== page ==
Madame Epinard


If your not Patricia Wells, preparing a dinner for French friends might be intimidating. For the first few years in France, I went through all sorts of contortions to prepare a meal that might prove to the French that Americans did actually have something called ‘cuisine’.
Most of my efforts were pretty pathetic. There was the meatloaf dinner for example.
“Meatloaf was one President Nixon’s favorite plates,” I explained.
My guests tried to make a few polite comments.
“It’s very nicely spiced.”
After running the gamut of Cajun Shrimp, Mama Mollo’s Sicilian recipe for lasagne, southern fried chicken,creamed corn, and sweet potatoes, I finally fell upon an old standby: Spinach, cooked the way I learned during a girl scout outing sponsored by Rochester Gas & Electric.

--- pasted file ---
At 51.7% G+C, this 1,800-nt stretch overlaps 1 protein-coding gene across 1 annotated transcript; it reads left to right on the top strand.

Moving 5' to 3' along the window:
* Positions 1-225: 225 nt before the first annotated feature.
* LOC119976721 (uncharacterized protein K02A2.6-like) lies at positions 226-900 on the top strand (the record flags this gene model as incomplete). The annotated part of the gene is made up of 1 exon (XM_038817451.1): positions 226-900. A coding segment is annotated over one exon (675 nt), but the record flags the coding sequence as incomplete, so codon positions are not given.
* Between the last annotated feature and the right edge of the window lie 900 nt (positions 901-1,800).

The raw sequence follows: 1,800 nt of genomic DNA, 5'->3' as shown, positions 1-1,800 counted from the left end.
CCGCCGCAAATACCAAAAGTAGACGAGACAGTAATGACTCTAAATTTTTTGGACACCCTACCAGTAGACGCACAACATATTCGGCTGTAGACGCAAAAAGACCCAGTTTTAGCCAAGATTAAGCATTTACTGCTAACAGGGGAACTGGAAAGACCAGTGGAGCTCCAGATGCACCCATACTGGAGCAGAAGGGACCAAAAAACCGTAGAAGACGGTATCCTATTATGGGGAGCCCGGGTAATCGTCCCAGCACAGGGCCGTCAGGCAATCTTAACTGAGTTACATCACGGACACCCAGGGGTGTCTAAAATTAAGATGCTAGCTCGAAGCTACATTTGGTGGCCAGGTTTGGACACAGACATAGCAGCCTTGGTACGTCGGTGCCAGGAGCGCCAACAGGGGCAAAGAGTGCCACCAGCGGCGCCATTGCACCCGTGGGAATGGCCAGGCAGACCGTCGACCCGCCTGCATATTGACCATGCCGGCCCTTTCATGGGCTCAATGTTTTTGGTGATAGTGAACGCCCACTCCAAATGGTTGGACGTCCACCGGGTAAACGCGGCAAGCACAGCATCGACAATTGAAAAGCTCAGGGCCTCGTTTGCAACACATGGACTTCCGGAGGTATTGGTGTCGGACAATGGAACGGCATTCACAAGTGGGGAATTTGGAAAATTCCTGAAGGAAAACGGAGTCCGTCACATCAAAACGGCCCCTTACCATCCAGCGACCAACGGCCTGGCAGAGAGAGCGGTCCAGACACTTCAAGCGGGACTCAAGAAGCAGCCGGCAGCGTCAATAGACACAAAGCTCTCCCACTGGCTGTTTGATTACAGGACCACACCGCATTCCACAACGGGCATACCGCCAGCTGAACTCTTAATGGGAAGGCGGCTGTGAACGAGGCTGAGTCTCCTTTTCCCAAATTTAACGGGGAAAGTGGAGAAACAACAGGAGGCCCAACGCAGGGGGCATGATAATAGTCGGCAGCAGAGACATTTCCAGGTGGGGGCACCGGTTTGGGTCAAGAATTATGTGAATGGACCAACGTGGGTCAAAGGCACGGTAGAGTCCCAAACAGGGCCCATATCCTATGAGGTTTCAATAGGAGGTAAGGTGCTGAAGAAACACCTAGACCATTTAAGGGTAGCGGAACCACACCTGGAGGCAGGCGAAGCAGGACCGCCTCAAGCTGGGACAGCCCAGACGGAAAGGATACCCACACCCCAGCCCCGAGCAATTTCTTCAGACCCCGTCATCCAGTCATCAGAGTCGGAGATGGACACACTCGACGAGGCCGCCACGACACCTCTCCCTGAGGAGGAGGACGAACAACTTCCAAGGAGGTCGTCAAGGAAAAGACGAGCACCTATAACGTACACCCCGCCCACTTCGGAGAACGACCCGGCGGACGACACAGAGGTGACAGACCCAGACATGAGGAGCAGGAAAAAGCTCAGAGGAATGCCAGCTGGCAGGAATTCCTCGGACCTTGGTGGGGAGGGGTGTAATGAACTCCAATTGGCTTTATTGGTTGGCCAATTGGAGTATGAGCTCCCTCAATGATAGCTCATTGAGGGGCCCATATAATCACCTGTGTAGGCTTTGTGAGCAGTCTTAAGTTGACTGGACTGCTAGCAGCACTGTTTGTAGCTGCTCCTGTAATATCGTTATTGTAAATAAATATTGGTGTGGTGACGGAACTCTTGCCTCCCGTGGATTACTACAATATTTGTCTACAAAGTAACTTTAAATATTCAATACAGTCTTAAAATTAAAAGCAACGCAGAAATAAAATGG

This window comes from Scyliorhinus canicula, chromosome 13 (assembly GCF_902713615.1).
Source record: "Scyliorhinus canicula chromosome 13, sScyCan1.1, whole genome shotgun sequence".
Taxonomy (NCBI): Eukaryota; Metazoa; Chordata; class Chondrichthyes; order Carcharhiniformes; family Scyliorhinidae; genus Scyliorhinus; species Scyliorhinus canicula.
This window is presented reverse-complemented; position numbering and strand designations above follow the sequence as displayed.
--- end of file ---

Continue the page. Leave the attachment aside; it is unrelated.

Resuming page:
An amazing women wowed a dozen girl scouts wearing our little green hats and uniforms by doing something with spinach no one had ever seen before back in the early sixties. She dumped it in a sautee pan with a minimum of olive oil and let it lightly reduce in its own moisture along with some sauteed onions. Lightly salt, pepper, add a dab of nutmeg. Spinach had always been a vegetable that would literally make me gag. I immediately went home and tried out the recipe. Now, in Paris, I pulled out the old recipe as my last resort.
Amazingly, everyone who’d tries this spinach raves and showers me with compliments.
“Christina’s come a long ways in cooking,” they say.
Just call me ‘Madame Epinard’.

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